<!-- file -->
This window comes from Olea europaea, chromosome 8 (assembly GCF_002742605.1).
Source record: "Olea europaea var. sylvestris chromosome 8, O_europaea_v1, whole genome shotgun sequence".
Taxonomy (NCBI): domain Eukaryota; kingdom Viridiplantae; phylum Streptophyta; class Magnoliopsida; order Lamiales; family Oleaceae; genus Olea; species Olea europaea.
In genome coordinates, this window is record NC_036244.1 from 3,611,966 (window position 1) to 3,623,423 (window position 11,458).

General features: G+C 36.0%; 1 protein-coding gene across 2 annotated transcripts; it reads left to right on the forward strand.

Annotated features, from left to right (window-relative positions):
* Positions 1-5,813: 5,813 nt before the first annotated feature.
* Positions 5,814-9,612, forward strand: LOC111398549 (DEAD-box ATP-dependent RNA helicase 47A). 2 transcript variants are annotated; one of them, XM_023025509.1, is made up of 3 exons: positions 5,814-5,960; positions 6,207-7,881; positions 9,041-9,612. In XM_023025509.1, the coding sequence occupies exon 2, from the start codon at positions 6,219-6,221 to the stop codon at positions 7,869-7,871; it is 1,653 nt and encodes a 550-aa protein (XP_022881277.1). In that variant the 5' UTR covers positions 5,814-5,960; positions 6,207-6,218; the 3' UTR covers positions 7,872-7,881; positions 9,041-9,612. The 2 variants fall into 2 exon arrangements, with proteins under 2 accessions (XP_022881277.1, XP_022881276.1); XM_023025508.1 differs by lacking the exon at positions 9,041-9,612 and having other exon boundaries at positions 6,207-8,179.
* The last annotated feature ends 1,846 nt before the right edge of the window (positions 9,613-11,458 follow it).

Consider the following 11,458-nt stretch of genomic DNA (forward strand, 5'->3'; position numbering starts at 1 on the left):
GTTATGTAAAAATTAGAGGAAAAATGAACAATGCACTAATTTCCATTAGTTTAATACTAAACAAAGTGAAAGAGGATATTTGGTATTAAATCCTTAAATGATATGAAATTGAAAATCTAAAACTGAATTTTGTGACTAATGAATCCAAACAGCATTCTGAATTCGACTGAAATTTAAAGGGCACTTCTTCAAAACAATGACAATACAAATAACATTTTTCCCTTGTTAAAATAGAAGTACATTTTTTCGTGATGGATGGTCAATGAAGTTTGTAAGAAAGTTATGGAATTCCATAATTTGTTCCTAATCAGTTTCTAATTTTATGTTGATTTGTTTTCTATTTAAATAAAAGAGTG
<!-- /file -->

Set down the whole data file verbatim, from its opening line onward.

This window comes from Olea europaea, chromosome 8 (assembly GCF_002742605.1).
Source record: "Olea europaea var. sylvestris chromosome 8, O_europaea_v1, whole genome shotgun sequence".
Taxonomy (NCBI): domain Eukaryota; kingdom Viridiplantae; phylum Streptophyta; class Magnoliopsida; order Lamiales; family Oleaceae; genus Olea; species Olea europaea.
In genome coordinates, this window is record NC_036244.1 from 3,611,966 (window position 1) to 3,623,423 (window position 11,458).

General features: G+C 36.0%; 1 protein-coding gene across 2 annotated transcripts; it reads left to right on the forward strand.

Annotated features, from left to right (window-relative positions):
* Positions 1-5,813: 5,813 nt before the first annotated feature.
* Positions 5,814-9,612, forward strand: LOC111398549 (DEAD-box ATP-dependent RNA helicase 47A). 2 transcript variants are annotated; one of them, XM_023025509.1, is made up of 3 exons: positions 5,814-5,960; positions 6,207-7,881; positions 9,041-9,612. In XM_023025509.1, the coding sequence occupies exon 2, from the start codon at positions 6,219-6,221 to the stop codon at positions 7,869-7,871; it is 1,653 nt and encodes a 550-aa protein (XP_022881277.1). In that variant the 5' UTR covers positions 5,814-5,960; positions 6,207-6,218; the 3' UTR covers positions 7,872-7,881; positions 9,041-9,612. The 2 variants fall into 2 exon arrangements, with proteins under 2 accessions (XP_022881277.1, XP_022881276.1); XM_023025508.1 differs by lacking the exon at positions 9,041-9,612 and having other exon boundaries at positions 6,207-8,179.
* The last annotated feature ends 1,846 nt before the right edge of the window (positions 9,613-11,458 follow it).

Consider the following 11,458-nt stretch of genomic DNA (forward strand, 5'->3'; position numbering starts at 1 on the left):
GTTATGTAAAAATTAGAGGAAAAATGAACAATGCACTAATTTCCATTAGTTTAATACTAAACAAAGTGAAAGAGGATATTTGGTATTAAATCCTTAAATGATATGAAATTGAAAATCTAAAACTGAATTTTGTGACTAATGAATCCAAACAGCATTCTGAATTCGACTGAAATTTAAAGGGCACTTCTTCAAAACAATGACAATACAAATAACATTTTTCCCTTGTTAAAATAGAAGTACATTTTTTCGTGATGGATGGTCAATGAAGTTTGTAAGAAAGTTATGGAATTCCATAATTTGTTCCTAATCAGTTTCTAATTTTATGTTGATTTGTTTTCTATTTAAATAAAAGAGTG